• Also on the radar. Improve your credit rating and FICO score to at least 720; advance your career; evaluate your budget; plan your estate; establish financial goals; meet with a financial adviser; save for a home; and pay cash.

In Your 40s
Now that you’re paycheck is growing as a Generation X, you’re smack in the crossfire of having to save for your children’s education, your own retirement, caring for elderly parents, maybe buying a bigger house, reducing the lifestyle frills you used to enjoy and not giving in to the temptation of debt baggage. It’s empowering to have the earning power now, but it puts you on a tightrope of a financial plan high wire balancing act. Priorities, smarts and discipline have to kick into high gear.

• Eliminate debt. Of course you have a mortgage but make sure the interest rate is rock bottom of the shortest duration. If you’re paying 15 percent or more on credit card interest and have a $10,000 tab or more, pay it off month by month until it’s zero and defer savings plans in the meanwhile for you and your children. The interest payments are stocking your banks’ coffers, not yours. If you can’t pay for something with cash, don’t charge it; you can’t afford it. Break the bad habit of buying now and paying later; if you keep this up, there will be no later date to pay it off. Also focus on your outstanding college loans as part of your overall debt reduction strategy.

• Save for yourself first, not your kids. You’ll be in big trouble if you devote all your extra money to your kids’ 529 plan and not to yourself for retirement. They will have scholarships, loans and grants for their education, if the worst happens, but you won’t have that luxury. Whatever your retirement nest egg will be in 25 years is it; you want your savings to work for you from now until then with compounding.

• Update your estate planning. Keep in mind that 57 percent of adults in the country don’t have a will. Your assets are growing, you want to protect them and you certainly don’t want the estate in probate to decide who gets what. Make sure you update your beneficiaries about every asset account you hold and its current contents, statements, online passwords, how money and possessions will be distributed, etc. Most lawyers charge less than $1,000 for drafting a will, a power of attorney and a living will, or you can do it yourself online for a few hundred dollars with a company like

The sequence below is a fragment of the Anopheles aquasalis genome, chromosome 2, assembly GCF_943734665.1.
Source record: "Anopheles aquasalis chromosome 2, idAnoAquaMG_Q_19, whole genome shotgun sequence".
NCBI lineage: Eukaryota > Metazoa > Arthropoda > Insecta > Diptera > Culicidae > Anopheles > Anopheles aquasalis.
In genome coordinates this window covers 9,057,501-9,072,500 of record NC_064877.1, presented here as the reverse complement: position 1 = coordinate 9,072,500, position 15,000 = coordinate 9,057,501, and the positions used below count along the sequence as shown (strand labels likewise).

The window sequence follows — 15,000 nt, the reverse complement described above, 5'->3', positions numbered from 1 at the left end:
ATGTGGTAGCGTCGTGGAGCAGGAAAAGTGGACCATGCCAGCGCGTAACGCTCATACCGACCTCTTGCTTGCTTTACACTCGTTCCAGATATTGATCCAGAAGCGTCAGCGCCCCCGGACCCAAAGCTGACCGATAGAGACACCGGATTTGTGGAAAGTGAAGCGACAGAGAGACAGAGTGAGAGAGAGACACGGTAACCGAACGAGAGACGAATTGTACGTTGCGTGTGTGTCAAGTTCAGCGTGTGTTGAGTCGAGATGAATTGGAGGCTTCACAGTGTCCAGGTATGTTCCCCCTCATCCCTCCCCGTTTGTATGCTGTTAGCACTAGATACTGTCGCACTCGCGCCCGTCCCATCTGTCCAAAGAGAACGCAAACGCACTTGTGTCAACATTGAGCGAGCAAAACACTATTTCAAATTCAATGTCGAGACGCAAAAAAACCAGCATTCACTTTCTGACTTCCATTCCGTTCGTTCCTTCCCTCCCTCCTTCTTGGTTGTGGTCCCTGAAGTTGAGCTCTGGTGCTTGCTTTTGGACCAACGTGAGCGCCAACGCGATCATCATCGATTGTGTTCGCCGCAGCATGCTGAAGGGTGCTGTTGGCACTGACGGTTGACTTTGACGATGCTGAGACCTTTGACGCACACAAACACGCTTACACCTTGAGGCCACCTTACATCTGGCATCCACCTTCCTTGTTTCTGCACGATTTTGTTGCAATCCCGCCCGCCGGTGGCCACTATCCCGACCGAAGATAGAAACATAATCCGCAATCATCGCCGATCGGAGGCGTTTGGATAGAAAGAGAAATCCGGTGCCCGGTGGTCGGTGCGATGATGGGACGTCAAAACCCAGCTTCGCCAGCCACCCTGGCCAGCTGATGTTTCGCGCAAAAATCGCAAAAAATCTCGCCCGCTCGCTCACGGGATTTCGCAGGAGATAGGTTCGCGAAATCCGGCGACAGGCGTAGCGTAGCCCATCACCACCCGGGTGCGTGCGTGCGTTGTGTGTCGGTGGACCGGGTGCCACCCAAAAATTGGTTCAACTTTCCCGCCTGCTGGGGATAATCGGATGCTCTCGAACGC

• Also on the radar. Settle into your career; continue saving for retirement; evaluate your financial plan; reduce debt; invest wisely; meet again with your financial adviser; update your insurance; track your net worth; and pay cash.

In Your 50s
You’re firmly entrenched in your career, your kids are on their own or in college, and the mortgage is close to being paid off. This is the decade to focus on you and your retirement because time is still on your side and you can play catch-up with your retirement savings, thanks to the federal government.
“Stop chasing your career dream,” advises Leonard, who has family living on Hilton Head Island. “And maximize your 401k.”

• Catching up with savings. Now that you’re in your 50s, you can save more tax-deferred or tax-free 401k, IRA, Roth IRA and, at 55, in your health savings (on health expenses with pre-tax monies) accounts. This year, you can contribute up to $24,000 in your 401k, which includes a $6,000 catch-up cap. The ceiling in IRAs and Roth IRAs this year is $6,500, including a catch-up of $1,000.